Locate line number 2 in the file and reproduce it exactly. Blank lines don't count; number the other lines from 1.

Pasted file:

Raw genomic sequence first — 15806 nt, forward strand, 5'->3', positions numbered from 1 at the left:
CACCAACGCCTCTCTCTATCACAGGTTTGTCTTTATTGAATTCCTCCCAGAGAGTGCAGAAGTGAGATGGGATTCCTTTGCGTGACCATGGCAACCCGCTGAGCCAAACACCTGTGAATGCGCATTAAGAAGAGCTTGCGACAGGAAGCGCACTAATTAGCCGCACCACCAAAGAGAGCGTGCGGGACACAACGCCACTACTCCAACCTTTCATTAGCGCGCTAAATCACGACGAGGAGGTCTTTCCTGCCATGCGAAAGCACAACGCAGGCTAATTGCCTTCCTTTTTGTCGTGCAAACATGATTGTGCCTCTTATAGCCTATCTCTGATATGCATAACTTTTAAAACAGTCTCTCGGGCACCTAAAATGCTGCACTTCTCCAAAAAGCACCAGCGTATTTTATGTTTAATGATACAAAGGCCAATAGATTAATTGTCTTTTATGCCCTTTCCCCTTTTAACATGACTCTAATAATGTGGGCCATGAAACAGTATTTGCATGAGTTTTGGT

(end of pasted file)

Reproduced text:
CACCAACGCCTCTCTCTATCACAGGTTTGTCTTTATTGAATTCCTCCCAGAGAGTGCAGAAGTGAGATGGGATTCCTTTGCGTGACCATGGCAACCCGCTGAGCCAAACACCTGTGAATGCGCATTAAGAAGAGCTTGCGACAGGAAGCGCACTAATTAGCCGCACCACCAAAGAGAGCGTGCGGGACACAACGCCACTACTCCAACCTTTCATTAGCGCGCTAAATCACGACGAGGAGGTCTTTCCTGCCATGCGAAAGCACAACGCAGGCTAATTGCCTTCCTTTTTGTCGTGCAAACATGATTGTGCCTCTTATAGCCTATCTCTGATATGCATAACTTTTAAAACAGTCTCTCGGGCACCTAAAATGCTGCACTTCTCCAAAAAGCACCAGCGTATTTTATGTTTAATGATACAAAGGCCAATAGATTAATTGTCTTTTATGCCCTTTCCCCTTTTAACATGACTCTAATAATGTGGGCCATGAAACAGTATTTGCATGAGTTTTGGT